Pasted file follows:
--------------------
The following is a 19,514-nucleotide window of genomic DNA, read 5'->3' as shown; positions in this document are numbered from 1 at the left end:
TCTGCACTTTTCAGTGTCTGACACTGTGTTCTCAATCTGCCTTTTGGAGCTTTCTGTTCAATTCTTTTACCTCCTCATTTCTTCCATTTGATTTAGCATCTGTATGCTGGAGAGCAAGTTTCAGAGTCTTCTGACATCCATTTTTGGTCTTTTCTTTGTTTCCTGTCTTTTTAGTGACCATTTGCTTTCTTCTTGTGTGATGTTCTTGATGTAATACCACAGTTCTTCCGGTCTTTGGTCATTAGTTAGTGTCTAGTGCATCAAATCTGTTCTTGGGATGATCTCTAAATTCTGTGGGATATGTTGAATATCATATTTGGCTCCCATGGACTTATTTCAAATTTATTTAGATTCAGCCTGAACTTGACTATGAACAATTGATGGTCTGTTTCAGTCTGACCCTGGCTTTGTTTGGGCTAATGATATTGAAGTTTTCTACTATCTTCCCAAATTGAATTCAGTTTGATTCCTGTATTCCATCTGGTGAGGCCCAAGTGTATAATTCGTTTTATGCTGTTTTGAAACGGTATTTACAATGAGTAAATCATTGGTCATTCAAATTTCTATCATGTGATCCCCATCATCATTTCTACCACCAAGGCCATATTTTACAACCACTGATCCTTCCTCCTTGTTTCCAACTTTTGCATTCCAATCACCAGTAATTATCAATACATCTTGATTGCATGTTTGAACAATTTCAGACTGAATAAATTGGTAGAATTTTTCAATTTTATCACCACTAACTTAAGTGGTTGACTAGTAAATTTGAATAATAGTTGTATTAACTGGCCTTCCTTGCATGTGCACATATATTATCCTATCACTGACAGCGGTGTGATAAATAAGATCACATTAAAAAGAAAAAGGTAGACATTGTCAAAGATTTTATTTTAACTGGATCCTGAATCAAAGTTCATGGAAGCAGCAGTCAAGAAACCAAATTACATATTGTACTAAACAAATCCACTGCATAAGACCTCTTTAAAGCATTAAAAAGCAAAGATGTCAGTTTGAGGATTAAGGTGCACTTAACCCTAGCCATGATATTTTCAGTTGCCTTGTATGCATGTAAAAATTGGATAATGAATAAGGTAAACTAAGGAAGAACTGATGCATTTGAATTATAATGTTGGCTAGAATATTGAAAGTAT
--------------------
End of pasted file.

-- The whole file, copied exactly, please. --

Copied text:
The following is a 19,514-nucleotide window of genomic DNA, read 5'->3' as shown; positions in this document are numbered from 1 at the left end:
TCTGCACTTTTCAGTGTCTGACACTGTGTTCTCAATCTGCCTTTTGGAGCTTTCTGTTCAATTCTTTTACCTCCTCATTTCTTCCATTTGATTTAGCATCTGTATGCTGGAGAGCAAGTTTCAGAGTCTTCTGACATCCATTTTTGGTCTTTTCTTTGTTTCCTGTCTTTTTAGTGACCATTTGCTTTCTTCTTGTGTGATGTTCTTGATGTAATACCACAGTTCTTCCGGTCTTTGGTCATTAGTTAGTGTCTAGTGCATCAAATCTGTTCTTGGGATGATCTCTAAATTCTGTGGGATATGTTGAATATCATATTTGGCTCCCATGGACTTATTTCAAATTTATTTAGATTCAGCCTGAACTTGACTATGAACAATTGATGGTCTGTTTCAGTCTGACCCTGGCTTTGTTTGGGCTAATGATATTGAAGTTTTCTACTATCTTCCCAAATTGAATTCAGTTTGATTCCTGTATTCCATCTGGTGAGGCCCAAGTGTATAATTCGTTTTATGCTGTTTTGAAACGGTATTTACAATGAGTAAATCATTGGTCATTCAAATTTCTATCATGTGATCCCCATCATCATTTCTACCACCAAGGCCATATTTTACAACCACTGATCCTTCCTCCTTGTTTCCAACTTTTGCATTCCAATCACCAGTAATTATCAATACATCTTGATTGCATGTTTGAACAATTTCAGACTGAATAAATTGGTAGAATTTTTCAATTTTATCACCACTAACTTAAGTGGTTGACTAGTAAATTTGAATAATAGTTGTATTAACTGGCCTTCCTTGCATGTGCACATATATTATCCTATCACTGACAGCGGTGTGATAAATAAGATCACATTAAAAAGAAAAAGGTAGACATTGTCAAAGATTTTATTTTAACTGGATCCTGAATCAAAGTTCATGGAAGCAGCAGTCAAGAAACCAAATTACATATTGTACTAAACAAATCCACTGCATAAGACCTCTTTAAAGCATTAAAAAGCAAAGATGTCAGTTTGAGGATTAAGGTGCACTTAACCCTAGCCATGATATTTTCAGTTGCCTTGTATGCATGTAAAAATTGGATAATGAATAAGGTAAACTAAGGAAGAACTGATGCATTTGAATTATAATGTTGGCTAGAATATTGAAAGTAT